All of this is despite the absence of any adjustment to reflect the electorate or the national distribution of age, sex or anything else in the sample.

And predictive markets aren’t just useful for predicting political outcomes.  They can be used for optimising creative content, concept evaluation, NPD and a range of other applications.

In the US, the concept has been adopted by a number of leading companies to use in their business decision-making.  The last words on the subject go to the Harvard Business Review:

“Hewlett-Packard, Motorola, Intel, Best Buy, Microsoft, Google, and Pfizer have all employed internal prediction markets to assess likely product shipment dates, predict sales volume, and identify best-selling products. Their results have been impressive.” Harvard Business Review, January 2015

By Justin Charlton-Jones, managing director, and Paul Barrow, founder, Blinc

6 Comments

3 years ago

Very interesting. There is a concern that there was not enough discussion about the fundamental question - i.e. asking about intended behaviour in a situation where, more than ever before, voters were confronted by a range of largely unappealing options. In that context how much credence and reliability can we place on their responses? So anything that provides other mechanisms to predict likely outcomes is a welcome addition to the debate

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3 years ago

I'd been writing something quite similar myself on this topic! What struck me in thinking about it is that polls as they stand are an incredibly literal and complex way of assessing the likely outcome of the vote - like trying to estimate Coke sales by asking people how many bottles they buy. And as an approach, it's broken and needs to be fundamentally readdressed - sampling and methodology tweaks are no longer the answer.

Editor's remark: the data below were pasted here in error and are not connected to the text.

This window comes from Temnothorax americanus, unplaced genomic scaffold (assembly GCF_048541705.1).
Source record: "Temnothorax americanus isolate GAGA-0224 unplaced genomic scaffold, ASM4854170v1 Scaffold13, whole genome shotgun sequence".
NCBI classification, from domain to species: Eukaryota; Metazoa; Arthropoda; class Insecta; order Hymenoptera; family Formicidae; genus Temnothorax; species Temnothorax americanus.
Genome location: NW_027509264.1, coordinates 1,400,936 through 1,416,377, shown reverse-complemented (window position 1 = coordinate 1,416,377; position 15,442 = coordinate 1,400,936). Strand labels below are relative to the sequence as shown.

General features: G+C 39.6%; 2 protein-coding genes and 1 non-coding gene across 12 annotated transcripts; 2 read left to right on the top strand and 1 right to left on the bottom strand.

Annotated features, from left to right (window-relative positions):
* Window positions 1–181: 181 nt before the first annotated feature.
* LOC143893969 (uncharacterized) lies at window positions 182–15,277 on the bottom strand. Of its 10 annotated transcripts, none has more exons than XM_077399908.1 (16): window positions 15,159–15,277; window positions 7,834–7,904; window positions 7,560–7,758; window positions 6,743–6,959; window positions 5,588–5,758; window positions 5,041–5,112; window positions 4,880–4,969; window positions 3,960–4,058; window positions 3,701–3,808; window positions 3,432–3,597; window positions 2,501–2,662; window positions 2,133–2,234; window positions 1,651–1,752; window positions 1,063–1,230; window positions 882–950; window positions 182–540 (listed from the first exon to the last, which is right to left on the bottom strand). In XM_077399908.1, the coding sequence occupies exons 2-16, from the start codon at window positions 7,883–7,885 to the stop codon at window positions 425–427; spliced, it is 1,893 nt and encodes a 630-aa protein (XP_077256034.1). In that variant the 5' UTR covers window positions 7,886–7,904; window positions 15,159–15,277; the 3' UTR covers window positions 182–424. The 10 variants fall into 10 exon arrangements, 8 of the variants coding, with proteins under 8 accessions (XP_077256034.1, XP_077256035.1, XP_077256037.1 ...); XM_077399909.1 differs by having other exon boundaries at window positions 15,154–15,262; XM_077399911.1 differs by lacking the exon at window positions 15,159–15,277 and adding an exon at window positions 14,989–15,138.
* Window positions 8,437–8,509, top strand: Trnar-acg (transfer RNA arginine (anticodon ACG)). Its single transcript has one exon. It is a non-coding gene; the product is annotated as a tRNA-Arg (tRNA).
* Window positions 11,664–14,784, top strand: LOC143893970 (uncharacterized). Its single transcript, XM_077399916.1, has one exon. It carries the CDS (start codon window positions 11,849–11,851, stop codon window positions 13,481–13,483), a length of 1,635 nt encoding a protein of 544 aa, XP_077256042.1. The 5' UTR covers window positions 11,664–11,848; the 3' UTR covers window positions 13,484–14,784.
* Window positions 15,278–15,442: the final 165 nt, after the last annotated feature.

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3 years ago

If someone could organise a predictive market that functions without any access to opinion poll data then we'd have a real test of how good they are

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3 years ago

Nick, you're missing the point. A predictive market is valuable because it responds to events and information in the public domain, which informs the decisions that are taken. If opinion polls are being published then they become part of the context that the 'crowd' uses to make its judgement; each individual decides whether or not the information is useful to them and they will not all have the same information. The 'crowd' who responded to the questions we asked on the general election clearly felt that they knew better than the opinion polls and they were proved to be right.

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3 years ago

YouGov predicted a 46% YES vote in the Scottish Referendum - the final count showed a 45% vote, which seems pretty close to me. In contrast, Predictive Markets seemed to suggest a final 30% YES vote, which is more than double the error rate witnessed in the national election. On that evidence, I'd need some more convincing to adopt this methodology, although I'll still fling the term about in meetings, obviously.

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3 years ago

Russell, the participants were asked about the likelihood of a vote for Scottish Independence, not what the percentages of the actual poll would be, although we could ask that question. The predictive market data showed that for 10 months prior to the vote the expected outcome was that the Scots would not vote for independence and that outcome became ever more certain as the polling date approached. The 30% figure is the number of people betting on a 'Yes' vote. Given the relative closeness of the referendum, the certainty of the outcome was the real benefit of this approach.